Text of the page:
Over 2/3 of people in the UK have not made a Will. There is an assumption that all of the estate will automatically go to the next of kin which is not necessarily the case.
It is a good idea to make a Will or at least to seek advice to ensure that everything goes the way that you intend. We can in certain cases prepare a Will for free!
Let’s look at some common scenarios…
“I am in a relationship but not married”
Any assets which you own as joint tenants will automatically go to the survivor. Nothing else will unless you make a Will specifying that.
“I am married with children”
Any assets which you own as joint tenants will automatically go to the survivor. The first £250000 of the rest of the estate will pass to the surviving spouse together with your personal possessions. The rest will be split into two equal shares. One half will be placed into a Life Interest Trust for the spouse (the right to receive income but not the capital from the property) and the other half will go to your children upon reaching the age of 18.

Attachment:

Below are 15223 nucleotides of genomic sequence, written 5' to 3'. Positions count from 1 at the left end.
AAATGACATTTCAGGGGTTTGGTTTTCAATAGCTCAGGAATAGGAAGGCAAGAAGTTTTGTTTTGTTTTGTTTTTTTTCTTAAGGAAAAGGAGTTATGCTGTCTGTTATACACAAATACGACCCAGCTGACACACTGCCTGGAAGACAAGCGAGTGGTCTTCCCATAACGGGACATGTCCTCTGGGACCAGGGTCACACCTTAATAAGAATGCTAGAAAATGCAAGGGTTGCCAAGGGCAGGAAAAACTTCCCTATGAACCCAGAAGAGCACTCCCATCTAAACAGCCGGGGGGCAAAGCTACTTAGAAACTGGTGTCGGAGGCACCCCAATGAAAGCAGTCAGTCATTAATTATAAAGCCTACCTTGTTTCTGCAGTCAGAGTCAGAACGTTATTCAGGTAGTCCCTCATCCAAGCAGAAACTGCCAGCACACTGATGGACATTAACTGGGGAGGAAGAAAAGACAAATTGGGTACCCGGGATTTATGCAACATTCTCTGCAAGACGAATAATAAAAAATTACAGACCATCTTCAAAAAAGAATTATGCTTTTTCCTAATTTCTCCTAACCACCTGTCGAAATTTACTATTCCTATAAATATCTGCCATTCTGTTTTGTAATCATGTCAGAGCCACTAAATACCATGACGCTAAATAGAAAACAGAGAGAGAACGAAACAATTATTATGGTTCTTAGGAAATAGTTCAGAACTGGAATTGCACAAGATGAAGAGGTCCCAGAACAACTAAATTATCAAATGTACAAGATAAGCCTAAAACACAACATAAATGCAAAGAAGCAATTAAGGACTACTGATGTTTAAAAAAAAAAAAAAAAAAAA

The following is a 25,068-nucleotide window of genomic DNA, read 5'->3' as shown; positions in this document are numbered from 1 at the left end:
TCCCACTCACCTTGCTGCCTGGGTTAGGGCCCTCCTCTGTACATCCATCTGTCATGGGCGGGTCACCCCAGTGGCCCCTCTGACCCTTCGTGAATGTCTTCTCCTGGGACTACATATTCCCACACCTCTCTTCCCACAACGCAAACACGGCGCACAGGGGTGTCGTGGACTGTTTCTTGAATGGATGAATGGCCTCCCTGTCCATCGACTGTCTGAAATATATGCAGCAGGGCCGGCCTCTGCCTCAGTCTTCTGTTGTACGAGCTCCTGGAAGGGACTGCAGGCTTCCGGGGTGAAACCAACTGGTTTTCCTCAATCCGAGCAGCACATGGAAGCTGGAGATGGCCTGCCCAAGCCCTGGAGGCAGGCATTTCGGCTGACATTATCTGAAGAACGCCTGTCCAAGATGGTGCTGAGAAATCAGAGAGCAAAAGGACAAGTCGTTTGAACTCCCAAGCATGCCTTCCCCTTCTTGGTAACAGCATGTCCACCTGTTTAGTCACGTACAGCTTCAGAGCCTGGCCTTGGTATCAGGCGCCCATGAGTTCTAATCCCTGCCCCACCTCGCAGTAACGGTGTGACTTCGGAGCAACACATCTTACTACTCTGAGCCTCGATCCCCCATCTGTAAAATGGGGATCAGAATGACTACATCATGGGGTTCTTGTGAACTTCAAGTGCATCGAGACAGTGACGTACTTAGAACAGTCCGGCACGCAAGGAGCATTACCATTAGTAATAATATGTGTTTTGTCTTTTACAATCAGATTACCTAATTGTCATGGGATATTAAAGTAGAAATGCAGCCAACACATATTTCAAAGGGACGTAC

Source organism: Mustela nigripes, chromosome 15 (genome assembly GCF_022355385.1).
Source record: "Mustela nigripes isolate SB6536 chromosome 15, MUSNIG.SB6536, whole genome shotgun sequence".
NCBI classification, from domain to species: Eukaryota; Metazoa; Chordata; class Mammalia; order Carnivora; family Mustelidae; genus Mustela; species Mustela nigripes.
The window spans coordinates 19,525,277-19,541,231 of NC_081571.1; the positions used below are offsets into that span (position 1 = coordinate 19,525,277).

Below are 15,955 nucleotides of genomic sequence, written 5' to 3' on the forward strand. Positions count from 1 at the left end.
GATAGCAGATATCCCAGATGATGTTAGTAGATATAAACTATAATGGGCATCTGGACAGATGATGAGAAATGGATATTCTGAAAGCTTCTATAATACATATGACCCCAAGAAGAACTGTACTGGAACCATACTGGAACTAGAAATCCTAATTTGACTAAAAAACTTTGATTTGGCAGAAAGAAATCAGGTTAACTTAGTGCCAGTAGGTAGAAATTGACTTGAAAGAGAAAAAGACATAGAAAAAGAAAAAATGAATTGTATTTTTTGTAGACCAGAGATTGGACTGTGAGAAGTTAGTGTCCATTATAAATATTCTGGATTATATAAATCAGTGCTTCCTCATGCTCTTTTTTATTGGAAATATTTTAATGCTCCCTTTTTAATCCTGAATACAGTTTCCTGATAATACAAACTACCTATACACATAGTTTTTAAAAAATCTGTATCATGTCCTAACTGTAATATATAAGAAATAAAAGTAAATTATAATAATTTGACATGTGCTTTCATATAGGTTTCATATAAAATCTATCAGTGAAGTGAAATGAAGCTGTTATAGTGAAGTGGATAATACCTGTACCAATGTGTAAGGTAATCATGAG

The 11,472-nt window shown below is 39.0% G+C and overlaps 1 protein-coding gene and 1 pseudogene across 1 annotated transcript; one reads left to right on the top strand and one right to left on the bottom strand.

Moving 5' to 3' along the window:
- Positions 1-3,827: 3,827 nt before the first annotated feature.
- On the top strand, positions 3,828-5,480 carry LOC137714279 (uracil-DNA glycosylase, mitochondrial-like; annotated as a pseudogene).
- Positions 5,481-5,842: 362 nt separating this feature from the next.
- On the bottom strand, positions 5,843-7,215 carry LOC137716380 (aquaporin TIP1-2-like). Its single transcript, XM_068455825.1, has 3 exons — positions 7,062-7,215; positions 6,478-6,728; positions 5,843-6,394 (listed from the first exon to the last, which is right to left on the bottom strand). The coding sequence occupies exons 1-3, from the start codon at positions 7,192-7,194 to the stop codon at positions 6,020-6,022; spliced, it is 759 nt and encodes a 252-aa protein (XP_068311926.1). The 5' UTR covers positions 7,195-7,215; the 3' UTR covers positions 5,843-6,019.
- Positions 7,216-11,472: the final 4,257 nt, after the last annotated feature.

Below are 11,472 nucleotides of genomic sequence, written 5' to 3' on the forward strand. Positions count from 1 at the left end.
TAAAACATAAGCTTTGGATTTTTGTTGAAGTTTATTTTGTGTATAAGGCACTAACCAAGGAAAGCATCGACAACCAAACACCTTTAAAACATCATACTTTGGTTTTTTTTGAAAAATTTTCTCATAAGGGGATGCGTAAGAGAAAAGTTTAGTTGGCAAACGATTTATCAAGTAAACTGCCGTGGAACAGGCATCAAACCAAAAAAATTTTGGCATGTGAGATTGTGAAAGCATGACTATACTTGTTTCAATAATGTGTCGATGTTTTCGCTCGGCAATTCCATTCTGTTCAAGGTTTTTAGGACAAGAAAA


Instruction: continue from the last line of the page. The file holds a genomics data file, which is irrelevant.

“I am considering getting divorced”
Unless you do a Will; your spouse may become automatically entitled to a share of the estate. It is possible for us to sever any joint tenancy that you have to safeguard your investments.
“I am concerned about Nursing Home Fees. Everything is in the joint names of my spouse and I”
We can prepare Life Interest Trust Wills which can potentially safeguard half the value of your assets.
“I am single with children”
Whilst the whole of your estate (other than those assets held as joint tenants with another) would pass to your children under the intestacy rules, it is worth making a Will since you can appoint a Guardian.
“My children are disabled and/ or receiving benefits”
We can set up a Trust within your Will to help to support your children with the aim of retaining their benefits.
“I have children from a previous marriage and want to ensure that once my spouse dies, it goes to my children”
We can prepare a Trust so that your spouse has the right to continue to live in your property during his/ her lifetime and then on his/ her death for it to pass down your family line.